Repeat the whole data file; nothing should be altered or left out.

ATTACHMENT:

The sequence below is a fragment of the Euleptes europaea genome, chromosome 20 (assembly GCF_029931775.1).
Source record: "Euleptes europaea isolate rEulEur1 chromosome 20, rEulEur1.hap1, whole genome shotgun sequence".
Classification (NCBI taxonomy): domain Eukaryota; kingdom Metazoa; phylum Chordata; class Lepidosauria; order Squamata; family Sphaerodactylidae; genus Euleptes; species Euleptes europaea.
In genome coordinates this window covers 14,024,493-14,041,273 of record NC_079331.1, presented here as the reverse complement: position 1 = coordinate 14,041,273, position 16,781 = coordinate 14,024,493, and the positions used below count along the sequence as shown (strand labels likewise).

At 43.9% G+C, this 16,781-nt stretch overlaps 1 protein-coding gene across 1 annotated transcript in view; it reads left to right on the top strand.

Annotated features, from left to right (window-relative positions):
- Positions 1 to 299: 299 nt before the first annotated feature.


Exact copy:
The sequence below is a fragment of the Euleptes europaea genome, chromosome 20 (assembly GCF_029931775.1).
Source record: "Euleptes europaea isolate rEulEur1 chromosome 20, rEulEur1.hap1, whole genome shotgun sequence".
Classification (NCBI taxonomy): domain Eukaryota; kingdom Metazoa; phylum Chordata; class Lepidosauria; order Squamata; family Sphaerodactylidae; genus Euleptes; species Euleptes europaea.
In genome coordinates this window covers 14,024,493-14,041,273 of record NC_079331.1, presented here as the reverse complement: position 1 = coordinate 14,041,273, position 16,781 = coordinate 14,024,493, and the positions used below count along the sequence as shown (strand labels likewise).

At 43.9% G+C, this 16,781-nt stretch overlaps 1 protein-coding gene across 1 annotated transcript in view; it reads left to right on the top strand.

Annotated features, from left to right (window-relative positions):
- Positions 1 to 299: 299 nt before the first annotated feature.